A total of 11,581 Finns and 41 organisations are petitioning the Finnish Government to raise its refugee quota. The petition was submitted to Minister of the Interior Paula Risikko on Wednesday, 16 August.
“I would like to thank everyone who signed the petition for their support. This support is needed not only here, but especially in refugee camps, where the need for aid is now greater than ever before,” said Minister of the Interior Risikko.
Whether the petition passes will be determined in the Government budget session in late August. Finland temporarily raised its annual refugee quota to 1,050 persons three years ago, but last year lowered it back to 750 persons, the same level it has been since 2003. In the meantime, the number of people forced to flee their countries due to persecution or human rights violations has increased from 17.1 million to 65.6 million. Similarly, the number of international refugees living primarily in refugee camps has more than doubled, from 9.7 million to 21.3 million.
The refugee quota is used to help those who are most vulnerable: women who have suffered violence, single mothers, children, the disabled and victims of torture. In recent years, approximately half of Finland’s quota refugees have been children. According to the UN, currently only one per cent of refugees in need of relocation are able to successfully relocate to a safe country.
Join the discussion on the topic on social media using the hashtag #WeCare.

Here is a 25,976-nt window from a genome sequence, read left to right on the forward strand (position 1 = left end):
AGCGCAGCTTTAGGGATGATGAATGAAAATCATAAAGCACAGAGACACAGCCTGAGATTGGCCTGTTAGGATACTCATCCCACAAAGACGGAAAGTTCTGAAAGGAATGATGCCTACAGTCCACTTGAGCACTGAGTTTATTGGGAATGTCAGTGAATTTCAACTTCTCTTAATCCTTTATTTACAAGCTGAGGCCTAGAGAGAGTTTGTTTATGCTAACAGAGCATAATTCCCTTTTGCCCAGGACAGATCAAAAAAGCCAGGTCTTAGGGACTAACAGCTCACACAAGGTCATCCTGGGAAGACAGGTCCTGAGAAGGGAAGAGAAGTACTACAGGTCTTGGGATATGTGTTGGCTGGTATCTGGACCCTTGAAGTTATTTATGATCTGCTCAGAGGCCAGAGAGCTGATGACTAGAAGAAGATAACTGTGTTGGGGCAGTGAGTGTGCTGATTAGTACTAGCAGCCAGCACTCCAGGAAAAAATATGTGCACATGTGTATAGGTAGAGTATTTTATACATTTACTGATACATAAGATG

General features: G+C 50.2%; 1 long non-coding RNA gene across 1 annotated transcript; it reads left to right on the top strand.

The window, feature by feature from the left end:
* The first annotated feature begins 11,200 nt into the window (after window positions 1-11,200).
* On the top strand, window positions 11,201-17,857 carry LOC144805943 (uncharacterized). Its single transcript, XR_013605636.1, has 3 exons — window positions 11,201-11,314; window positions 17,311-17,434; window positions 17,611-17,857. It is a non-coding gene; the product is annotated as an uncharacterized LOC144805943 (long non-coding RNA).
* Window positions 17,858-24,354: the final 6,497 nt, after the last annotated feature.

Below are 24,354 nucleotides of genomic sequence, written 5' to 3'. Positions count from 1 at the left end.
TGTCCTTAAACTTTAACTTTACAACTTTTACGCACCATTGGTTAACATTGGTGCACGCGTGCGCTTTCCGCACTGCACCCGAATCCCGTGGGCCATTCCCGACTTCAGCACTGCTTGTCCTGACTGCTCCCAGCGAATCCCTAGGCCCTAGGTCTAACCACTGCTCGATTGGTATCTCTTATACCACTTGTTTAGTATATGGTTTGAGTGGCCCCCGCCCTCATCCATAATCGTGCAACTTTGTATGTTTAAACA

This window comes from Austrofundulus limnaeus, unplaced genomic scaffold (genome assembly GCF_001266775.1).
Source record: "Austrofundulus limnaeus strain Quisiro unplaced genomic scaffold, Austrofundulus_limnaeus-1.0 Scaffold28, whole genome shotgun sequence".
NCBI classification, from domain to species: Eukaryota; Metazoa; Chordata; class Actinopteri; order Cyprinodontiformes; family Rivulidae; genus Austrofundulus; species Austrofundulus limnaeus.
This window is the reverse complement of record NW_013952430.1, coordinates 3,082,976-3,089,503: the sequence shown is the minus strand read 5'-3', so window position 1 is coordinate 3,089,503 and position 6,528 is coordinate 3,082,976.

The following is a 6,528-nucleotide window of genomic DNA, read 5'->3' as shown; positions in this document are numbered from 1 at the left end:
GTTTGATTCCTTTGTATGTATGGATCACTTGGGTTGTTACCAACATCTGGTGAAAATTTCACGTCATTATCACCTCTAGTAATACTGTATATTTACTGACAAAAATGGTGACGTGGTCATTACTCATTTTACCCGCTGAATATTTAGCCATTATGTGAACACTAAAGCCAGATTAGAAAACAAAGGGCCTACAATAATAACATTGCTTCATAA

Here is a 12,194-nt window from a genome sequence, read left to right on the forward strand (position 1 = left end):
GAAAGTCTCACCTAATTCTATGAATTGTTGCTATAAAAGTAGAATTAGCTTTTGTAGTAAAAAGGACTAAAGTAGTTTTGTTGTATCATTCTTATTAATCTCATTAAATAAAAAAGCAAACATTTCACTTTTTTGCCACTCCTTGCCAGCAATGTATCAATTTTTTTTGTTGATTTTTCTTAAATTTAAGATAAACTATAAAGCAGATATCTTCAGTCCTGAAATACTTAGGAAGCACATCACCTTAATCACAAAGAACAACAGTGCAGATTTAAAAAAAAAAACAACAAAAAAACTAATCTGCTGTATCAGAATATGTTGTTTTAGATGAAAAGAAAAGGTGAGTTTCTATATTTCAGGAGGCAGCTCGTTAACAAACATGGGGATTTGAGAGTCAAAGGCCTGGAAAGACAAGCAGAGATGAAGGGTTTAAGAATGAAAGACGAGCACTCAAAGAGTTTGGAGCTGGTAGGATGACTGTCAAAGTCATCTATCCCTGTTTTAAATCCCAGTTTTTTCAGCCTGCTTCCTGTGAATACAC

Campaign participants: Amnesty International Finland, the Finnish Red Cross, the Finnish Refugee Council, the Refugee Advice Centre, Save the Children, the Finnish Ecumenical Council, the bishops of the Evangelical Lutheran Church of Finland, the Finnish League for Human Rights, Finn Church Aid, Plan International Finland, the Finnish Evangelical Lutheran Mission, the Family Federation of Finland, the Finnish Committee for UNICEF, the UN Association of Finland, the Feminist Association Unioni, the Central Union for Child Welfare, the Finnish Somali League, MONIKA – Multicultural Women’s Association, the Federation of Mother and Child Homes and Shelters, the SOS Children’s Villages, the Society for the Study of Ethnic Relations and International Migration (ETMU), Raster, the Free Movement Network, the Finland National Committee for UN Women, Emmaus Finland, Kehys, The Finnish Association for Mental Health, the Threshold Association, Disability Partnership Finland, Seta, the International Solidarity Foundation, Emmaus-Westervik, the Mannerheim League for Child Welfare, the Finnish Federation of Settlement Houses, World vision Finland, Operation a Day’s Work Finland, Frikyrklig Samverkan, Changemaker, the Swallows of Finland, Kehitysvammaliitto, Kalliola Youth association, Fairtrade Finland, Trasek.